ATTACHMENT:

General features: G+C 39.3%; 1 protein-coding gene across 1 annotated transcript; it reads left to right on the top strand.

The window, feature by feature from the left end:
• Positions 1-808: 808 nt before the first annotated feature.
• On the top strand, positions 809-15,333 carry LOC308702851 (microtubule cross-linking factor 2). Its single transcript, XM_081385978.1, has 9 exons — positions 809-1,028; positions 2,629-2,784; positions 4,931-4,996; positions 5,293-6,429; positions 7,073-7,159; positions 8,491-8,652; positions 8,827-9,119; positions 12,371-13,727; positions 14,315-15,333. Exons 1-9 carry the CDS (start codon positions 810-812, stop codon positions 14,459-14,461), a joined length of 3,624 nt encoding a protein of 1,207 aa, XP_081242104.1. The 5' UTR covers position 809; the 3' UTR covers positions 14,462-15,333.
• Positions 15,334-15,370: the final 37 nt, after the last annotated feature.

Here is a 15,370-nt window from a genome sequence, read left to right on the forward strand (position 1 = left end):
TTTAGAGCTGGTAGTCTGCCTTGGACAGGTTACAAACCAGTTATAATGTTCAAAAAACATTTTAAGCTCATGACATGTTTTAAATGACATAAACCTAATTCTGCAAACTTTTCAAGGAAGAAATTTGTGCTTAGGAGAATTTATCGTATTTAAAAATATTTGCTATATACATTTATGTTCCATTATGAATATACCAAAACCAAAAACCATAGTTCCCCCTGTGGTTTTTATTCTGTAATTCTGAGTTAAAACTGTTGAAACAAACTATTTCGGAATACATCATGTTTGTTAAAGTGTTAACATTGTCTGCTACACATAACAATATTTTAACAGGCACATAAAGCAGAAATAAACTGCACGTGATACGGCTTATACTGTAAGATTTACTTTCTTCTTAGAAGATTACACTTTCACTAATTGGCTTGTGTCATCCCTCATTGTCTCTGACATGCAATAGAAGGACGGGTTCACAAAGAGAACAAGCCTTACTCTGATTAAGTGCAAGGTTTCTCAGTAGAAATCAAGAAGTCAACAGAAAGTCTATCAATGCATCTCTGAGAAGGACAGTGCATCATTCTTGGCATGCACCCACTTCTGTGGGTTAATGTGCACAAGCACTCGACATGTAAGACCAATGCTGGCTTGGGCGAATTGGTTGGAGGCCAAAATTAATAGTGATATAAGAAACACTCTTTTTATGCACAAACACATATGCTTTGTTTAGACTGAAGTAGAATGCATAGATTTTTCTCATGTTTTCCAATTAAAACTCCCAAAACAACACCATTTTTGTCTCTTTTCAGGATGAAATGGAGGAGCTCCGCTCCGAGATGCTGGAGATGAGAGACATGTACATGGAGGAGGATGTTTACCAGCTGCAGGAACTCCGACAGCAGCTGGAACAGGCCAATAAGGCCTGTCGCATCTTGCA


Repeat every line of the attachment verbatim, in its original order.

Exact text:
General features: G+C 39.3%; 1 protein-coding gene across 1 annotated transcript; it reads left to right on the top strand.

The window, feature by feature from the left end:
• Positions 1-808: 808 nt before the first annotated feature.
• On the top strand, positions 809-15,333 carry LOC308702851 (microtubule cross-linking factor 2). Its single transcript, XM_081385978.1, has 9 exons — positions 809-1,028; positions 2,629-2,784; positions 4,931-4,996; positions 5,293-6,429; positions 7,073-7,159; positions 8,491-8,652; positions 8,827-9,119; positions 12,371-13,727; positions 14,315-15,333. Exons 1-9 carry the CDS (start codon positions 810-812, stop codon positions 14,459-14,461), a joined length of 3,624 nt encoding a protein of 1,207 aa, XP_081242104.1. The 5' UTR covers position 809; the 3' UTR covers positions 14,462-15,333.
• Positions 15,334-15,370: the final 37 nt, after the last annotated feature.

Here is a 15,370-nt window from a genome sequence, read left to right on the forward strand (position 1 = left end):
TTTAGAGCTGGTAGTCTGCCTTGGACAGGTTACAAACCAGTTATAATGTTCAAAAAACATTTTAAGCTCATGACATGTTTTAAATGACATAAACCTAATTCTGCAAACTTTTCAAGGAAGAAATTTGTGCTTAGGAGAATTTATCGTATTTAAAAATATTTGCTATATACATTTATGTTCCATTATGAATATACCAAAACCAAAAACCATAGTTCCCCCTGTGGTTTTTATTCTGTAATTCTGAGTTAAAACTGTTGAAACAAACTATTTCGGAATACATCATGTTTGTTAAAGTGTTAACATTGTCTGCTACACATAACAATATTTTAACAGGCACATAAAGCAGAAATAAACTGCACGTGATACGGCTTATACTGTAAGATTTACTTTCTTCTTAGAAGATTACACTTTCACTAATTGGCTTGTGTCATCCCTCATTGTCTCTGACATGCAATAGAAGGACGGGTTCACAAAGAGAACAAGCCTTACTCTGATTAAGTGCAAGGTTTCTCAGTAGAAATCAAGAAGTCAACAGAAAGTCTATCAATGCATCTCTGAGAAGGACAGTGCATCATTCTTGGCATGCACCCACTTCTGTGGGTTAATGTGCACAAGCACTCGACATGTAAGACCAATGCTGGCTTGGGCGAATTGGTTGGAGGCCAAAATTAATAGTGATATAAGAAACACTCTTTTTATGCACAAACACATATGCTTTGTTTAGACTGAAGTAGAATGCATAGATTTTTCTCATGTTTTCCAATTAAAACTCCCAAAACAACACCATTTTTGTCTCTTTTCAGGATGAAATGGAGGAGCTCCGCTCCGAGATGCTGGAGATGAGAGACATGTACATGGAGGAGGATGTTTACCAGCTGCAGGAACTCCGACAGCAGCTGGAACAGGCCAATAAGGCCTGTCGCATCTTGCA